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Frederick Douglass Kirkpatrick
*The birth of Frederick Douglass Kirkpatrick is celebrated on this date in 1933. He was a Black Folk musician, activist, and minister.
Named after the abolitionist Frederick Douglass, Kirkpatrick was born in Haynesville, northern Louisiana. His father, John L. Kirkpatrick, was a minister and his mother died young. He had four sisters and a brother who survived to adulthood. They attended the local segregated schools and church, growing up steeped in gospel and spiritual music. Kirkpatrick learned to play the guitar and sing and began to compose his music. His parents encouraged his education, and he graduated from Grambling University, a historically black college, with a degree in biology.
Kirkpatrick became a member of the Southern Christian Leadership Conference (SCLC), to work for the civil rights of Blacks by gathering the power of their churches. He ultimately served as director of folk culture for the SCLC. He continued to sing, play the guitar, and write his music. Among his best-known songs was his version of Pete Seeger's "Everybody's Got a Right to Live," described as "an anthem of the civil rights movement." Resistance to racial justice was violent in many areas of the South, including in the industrial mill towns of northern Louisiana.
By the early 1960s, Kirkpatrick was living and working in Jonesboro, Louisiana, a small industrial mill town in the northern part of the state, where CORE members had also been working for civil rights gains. In late 1964 he was a co-founder of the Deacons for Defense and Justice, an armed black self-defense group, in the small industrial mill town of Jonesboro to protect the Black community against white violence in the town of Jackson Parish. The minority of black workers had been in class conflict with whites for years and struggled with oppression under the state's Jim Crow laws. They met challenges differently than rural blacks in agricultural areas, demanding that CORE follow their lead.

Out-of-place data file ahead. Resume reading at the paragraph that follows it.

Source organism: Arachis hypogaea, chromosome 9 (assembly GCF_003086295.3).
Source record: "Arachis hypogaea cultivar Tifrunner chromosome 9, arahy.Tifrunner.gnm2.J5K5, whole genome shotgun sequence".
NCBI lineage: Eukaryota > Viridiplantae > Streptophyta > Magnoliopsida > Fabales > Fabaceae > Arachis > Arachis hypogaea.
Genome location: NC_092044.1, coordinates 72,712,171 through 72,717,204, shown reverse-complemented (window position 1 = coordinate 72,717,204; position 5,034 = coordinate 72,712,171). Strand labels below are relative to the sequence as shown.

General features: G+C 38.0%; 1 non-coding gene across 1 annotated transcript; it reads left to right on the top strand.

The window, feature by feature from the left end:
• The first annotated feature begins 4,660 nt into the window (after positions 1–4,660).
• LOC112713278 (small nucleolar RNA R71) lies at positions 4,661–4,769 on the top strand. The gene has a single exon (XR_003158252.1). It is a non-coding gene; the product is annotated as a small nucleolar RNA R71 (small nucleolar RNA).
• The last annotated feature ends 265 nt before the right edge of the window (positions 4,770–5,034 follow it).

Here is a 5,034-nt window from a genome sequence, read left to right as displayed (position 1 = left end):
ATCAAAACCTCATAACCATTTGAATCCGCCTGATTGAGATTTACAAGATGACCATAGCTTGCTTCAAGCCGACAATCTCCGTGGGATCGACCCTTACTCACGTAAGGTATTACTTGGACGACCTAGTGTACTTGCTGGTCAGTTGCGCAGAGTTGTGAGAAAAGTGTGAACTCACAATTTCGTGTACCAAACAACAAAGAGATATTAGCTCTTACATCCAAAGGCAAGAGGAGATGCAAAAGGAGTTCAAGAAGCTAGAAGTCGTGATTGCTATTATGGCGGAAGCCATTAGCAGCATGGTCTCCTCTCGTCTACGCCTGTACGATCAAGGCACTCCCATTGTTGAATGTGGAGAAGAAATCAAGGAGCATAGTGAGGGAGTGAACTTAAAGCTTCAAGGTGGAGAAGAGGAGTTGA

He was an associate of Rev. Martin Luther King Jr. Beginning in 1968, he recorded three albums with Smithsonian Folkways Recordings. One was a recording of the 1978 Louisiana Folk Fest, an annual event that Kirkpatrick had conceived and regularly hosted to preserve and celebrate musical culture. He used music to teach schoolchildren Black history, including the American Civil Rights Movement. Kirkpatrick was featured singing "Bring 'Em Home" and "Give Peace a Chance" on stage with Pete Seeger at the anti-Vietnam War march and rally on November 15, 1969, in Washington, DC, inspiring an audience of more than half a million people. Kirkpatrick moved with his wife to New York City, where he served as a Baptist minister.
He and his wife had three daughters and a son, all of whom settled in Grambling as adults. Frederick Douglass Kirkpatrick died on August 16, 1986, at St. Luke's Hospital in New York. He was survived by "his wife, the former Annie Pearl Thompson; his father, the Rev. John L. Kirkpatrick; his stepmother, Arabella; three daughters, Camellia Ann, Alfreda Denise, and Brunella Roanna, and a son, Howard Curtis, all of Grambling; four sisters, Mary Helen Staten of Lafayette, La., Lovie Leola Stakes of Chicago, Lucille Bradford of Midland, Tex., and Mae Faye Hunter of Argo, Ill.; a brother, Robert L. Kirkpatrick of Dallas, and seven grandchildren."